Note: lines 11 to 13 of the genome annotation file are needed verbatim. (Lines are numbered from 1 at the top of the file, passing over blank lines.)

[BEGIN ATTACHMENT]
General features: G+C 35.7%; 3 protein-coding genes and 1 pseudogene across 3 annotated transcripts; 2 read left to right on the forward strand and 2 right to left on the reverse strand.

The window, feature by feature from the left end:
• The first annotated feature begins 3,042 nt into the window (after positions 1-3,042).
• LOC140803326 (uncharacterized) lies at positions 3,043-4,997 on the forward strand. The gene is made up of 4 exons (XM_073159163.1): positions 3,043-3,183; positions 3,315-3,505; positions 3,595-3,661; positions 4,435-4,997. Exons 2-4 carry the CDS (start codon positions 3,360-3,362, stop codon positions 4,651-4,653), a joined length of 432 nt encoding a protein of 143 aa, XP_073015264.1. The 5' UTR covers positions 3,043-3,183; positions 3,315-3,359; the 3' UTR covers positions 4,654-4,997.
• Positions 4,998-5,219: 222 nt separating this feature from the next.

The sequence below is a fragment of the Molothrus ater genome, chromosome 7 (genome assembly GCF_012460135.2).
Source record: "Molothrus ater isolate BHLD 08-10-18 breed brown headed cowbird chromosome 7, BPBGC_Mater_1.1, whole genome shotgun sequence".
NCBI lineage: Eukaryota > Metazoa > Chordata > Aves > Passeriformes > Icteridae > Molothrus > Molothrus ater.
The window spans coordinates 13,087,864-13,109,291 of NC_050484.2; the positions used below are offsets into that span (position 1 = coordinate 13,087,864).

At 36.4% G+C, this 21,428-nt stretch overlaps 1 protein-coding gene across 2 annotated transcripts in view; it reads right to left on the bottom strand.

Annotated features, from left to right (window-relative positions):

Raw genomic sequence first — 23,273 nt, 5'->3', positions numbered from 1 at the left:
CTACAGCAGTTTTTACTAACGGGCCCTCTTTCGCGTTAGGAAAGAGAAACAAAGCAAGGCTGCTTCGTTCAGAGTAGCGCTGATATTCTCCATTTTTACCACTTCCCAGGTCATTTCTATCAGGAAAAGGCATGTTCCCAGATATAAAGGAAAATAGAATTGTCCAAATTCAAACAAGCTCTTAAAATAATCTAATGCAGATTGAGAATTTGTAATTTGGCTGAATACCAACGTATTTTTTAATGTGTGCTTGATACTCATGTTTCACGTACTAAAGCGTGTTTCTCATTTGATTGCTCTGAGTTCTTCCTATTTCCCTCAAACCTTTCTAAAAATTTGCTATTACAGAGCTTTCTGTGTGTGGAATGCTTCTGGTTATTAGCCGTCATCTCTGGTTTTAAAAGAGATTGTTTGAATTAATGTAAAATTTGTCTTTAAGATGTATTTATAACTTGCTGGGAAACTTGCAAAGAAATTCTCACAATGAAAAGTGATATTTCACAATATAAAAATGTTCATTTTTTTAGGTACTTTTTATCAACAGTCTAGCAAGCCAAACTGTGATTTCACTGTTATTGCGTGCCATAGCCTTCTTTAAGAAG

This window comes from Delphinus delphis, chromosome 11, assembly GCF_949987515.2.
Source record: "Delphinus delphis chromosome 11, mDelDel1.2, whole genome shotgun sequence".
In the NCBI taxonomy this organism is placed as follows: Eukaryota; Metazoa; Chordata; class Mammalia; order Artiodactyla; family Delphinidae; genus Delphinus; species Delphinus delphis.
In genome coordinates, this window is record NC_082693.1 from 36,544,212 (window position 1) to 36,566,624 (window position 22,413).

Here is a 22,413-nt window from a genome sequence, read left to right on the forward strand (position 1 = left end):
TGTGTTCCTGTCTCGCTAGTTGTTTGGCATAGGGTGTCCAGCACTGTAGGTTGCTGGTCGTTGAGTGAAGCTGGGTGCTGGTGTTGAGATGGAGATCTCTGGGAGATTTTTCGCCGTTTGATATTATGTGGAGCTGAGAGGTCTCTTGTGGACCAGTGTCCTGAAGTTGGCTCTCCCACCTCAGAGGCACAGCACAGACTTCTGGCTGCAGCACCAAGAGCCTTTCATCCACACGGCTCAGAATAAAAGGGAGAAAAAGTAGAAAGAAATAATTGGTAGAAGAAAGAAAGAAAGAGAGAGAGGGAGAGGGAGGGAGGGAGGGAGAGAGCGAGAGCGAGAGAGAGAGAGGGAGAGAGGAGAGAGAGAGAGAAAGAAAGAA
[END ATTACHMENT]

Annotated features, from left to right (window-relative positions):

Raw genomic sequence first — 23,273 nt, 5'->3', positions numbered from 1 at the left:
CTACAGCAGTTTTTACTAACGGGCCCTCTTTCGCGTTAGGAAAGAGAAACAAAGCAAGGCTGCTTCGTTCAGAGTAGCGCTGATATTCTCCATTTTTACCACTTCCCAGGTCATTTCTATCAGGAAAAGGCATGTTCCCAGATATAAAGGAAAATAGAATTGTCCAAATTCAAACAAGCTCTTAAAATAATCTAATGCAGATTGAGAATTTGTAATTTGGCTGAATACCAACGTATTTTTTAATGTGTGCTTGATACTCATGTTTCACGTACTAAAGCGTGTTTCTCATTTGATTGCTCTGAGTTCTTCCTATTTCCCTCAAACCTTTCTAAAAATTTGCTATTACAGAGCTTTCTGTGTGTGGAATGCTTCTGGTTATTAGCCGTCATCTCTGGTTTTAAAAGAGATTGTTTGAATTAATGTAAAATTTGTCTTTAAGATGTATTTATAACTTGCTGGGAAACTTGCAAAGAAATTCTCACAATGAAAAGTGATATTTCACAATATAAAAATGTTCATTTTTTTAGGTACTTTTTATCAACAGTCTAGCAAGCCAAACTGTGATTTCACTGTTATTGCGTGCCATAGCCTTCTTTAAGAAG